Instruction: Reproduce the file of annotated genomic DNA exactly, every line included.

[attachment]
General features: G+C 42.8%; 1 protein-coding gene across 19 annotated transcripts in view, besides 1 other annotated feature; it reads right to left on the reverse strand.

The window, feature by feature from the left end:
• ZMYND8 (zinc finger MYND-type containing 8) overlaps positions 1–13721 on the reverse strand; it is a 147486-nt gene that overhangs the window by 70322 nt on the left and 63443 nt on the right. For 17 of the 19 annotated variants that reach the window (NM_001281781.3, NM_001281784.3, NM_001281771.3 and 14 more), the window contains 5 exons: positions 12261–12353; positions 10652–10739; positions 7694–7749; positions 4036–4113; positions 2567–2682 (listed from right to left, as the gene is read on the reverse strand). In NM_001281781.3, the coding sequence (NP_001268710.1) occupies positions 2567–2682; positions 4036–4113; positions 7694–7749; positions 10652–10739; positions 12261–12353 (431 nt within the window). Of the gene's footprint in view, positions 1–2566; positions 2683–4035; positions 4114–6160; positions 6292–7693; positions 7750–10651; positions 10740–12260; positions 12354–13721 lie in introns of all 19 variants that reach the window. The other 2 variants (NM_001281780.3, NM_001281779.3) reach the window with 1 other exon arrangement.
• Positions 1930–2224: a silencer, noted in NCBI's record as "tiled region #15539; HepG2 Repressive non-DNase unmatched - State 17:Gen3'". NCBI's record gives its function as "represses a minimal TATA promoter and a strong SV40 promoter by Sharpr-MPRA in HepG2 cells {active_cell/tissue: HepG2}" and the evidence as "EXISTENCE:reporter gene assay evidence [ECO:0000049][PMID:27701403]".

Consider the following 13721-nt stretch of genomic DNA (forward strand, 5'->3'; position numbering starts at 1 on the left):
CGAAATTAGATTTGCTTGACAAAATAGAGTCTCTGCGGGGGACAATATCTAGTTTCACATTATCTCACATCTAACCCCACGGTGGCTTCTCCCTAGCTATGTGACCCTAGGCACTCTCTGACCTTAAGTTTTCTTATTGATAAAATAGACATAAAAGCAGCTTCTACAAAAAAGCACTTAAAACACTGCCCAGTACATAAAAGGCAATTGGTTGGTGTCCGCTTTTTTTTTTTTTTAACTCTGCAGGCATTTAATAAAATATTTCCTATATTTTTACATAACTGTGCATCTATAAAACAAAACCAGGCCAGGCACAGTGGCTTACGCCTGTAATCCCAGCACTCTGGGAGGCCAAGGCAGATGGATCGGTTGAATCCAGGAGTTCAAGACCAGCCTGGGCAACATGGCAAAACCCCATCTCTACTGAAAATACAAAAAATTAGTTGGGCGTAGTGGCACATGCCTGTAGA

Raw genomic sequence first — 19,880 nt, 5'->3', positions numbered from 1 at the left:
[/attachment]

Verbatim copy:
General features: G+C 42.8%; 1 protein-coding gene across 19 annotated transcripts in view, besides 1 other annotated feature; it reads right to left on the reverse strand.

The window, feature by feature from the left end:
• ZMYND8 (zinc finger MYND-type containing 8) overlaps positions 1–13721 on the reverse strand; it is a 147486-nt gene that overhangs the window by 70322 nt on the left and 63443 nt on the right. For 17 of the 19 annotated variants that reach the window (NM_001281781.3, NM_001281784.3, NM_001281771.3 and 14 more), the window contains 5 exons: positions 12261–12353; positions 10652–10739; positions 7694–7749; positions 4036–4113; positions 2567–2682 (listed from right to left, as the gene is read on the reverse strand). In NM_001281781.3, the coding sequence (NP_001268710.1) occupies positions 2567–2682; positions 4036–4113; positions 7694–7749; positions 10652–10739; positions 12261–12353 (431 nt within the window). Of the gene's footprint in view, positions 1–2566; positions 2683–4035; positions 4114–6160; positions 6292–7693; positions 7750–10651; positions 10740–12260; positions 12354–13721 lie in introns of all 19 variants that reach the window. The other 2 variants (NM_001281780.3, NM_001281779.3) reach the window with 1 other exon arrangement.
• Positions 1930–2224: a silencer, noted in NCBI's record as "tiled region #15539; HepG2 Repressive non-DNase unmatched - State 17:Gen3'". NCBI's record gives its function as "represses a minimal TATA promoter and a strong SV40 promoter by Sharpr-MPRA in HepG2 cells {active_cell/tissue: HepG2}" and the evidence as "EXISTENCE:reporter gene assay evidence [ECO:0000049][PMID:27701403]".

Consider the following 13721-nt stretch of genomic DNA (forward strand, 5'->3'; position numbering starts at 1 on the left):
CGAAATTAGATTTGCTTGACAAAATAGAGTCTCTGCGGGGGACAATATCTAGTTTCACATTATCTCACATCTAACCCCACGGTGGCTTCTCCCTAGCTATGTGACCCTAGGCACTCTCTGACCTTAAGTTTTCTTATTGATAAAATAGACATAAAAGCAGCTTCTACAAAAAAGCACTTAAAACACTGCCCAGTACATAAAAGGCAATTGGTTGGTGTCCGCTTTTTTTTTTTTTTAACTCTGCAGGCATTTAATAAAATATTTCCTATATTTTTACATAACTGTGCATCTATAAAACAAAACCAGGCCAGGCACAGTGGCTTACGCCTGTAATCCCAGCACTCTGGGAGGCCAAGGCAGATGGATCGGTTGAATCCAGGAGTTCAAGACCAGCCTGGGCAACATGGCAAAACCCCATCTCTACTGAAAATACAAAAAATTAGTTGGGCGTAGTGGCACATGCCTGTAGA

Raw genomic sequence first — 19,880 nt, 5'->3', positions numbered from 1 at the left: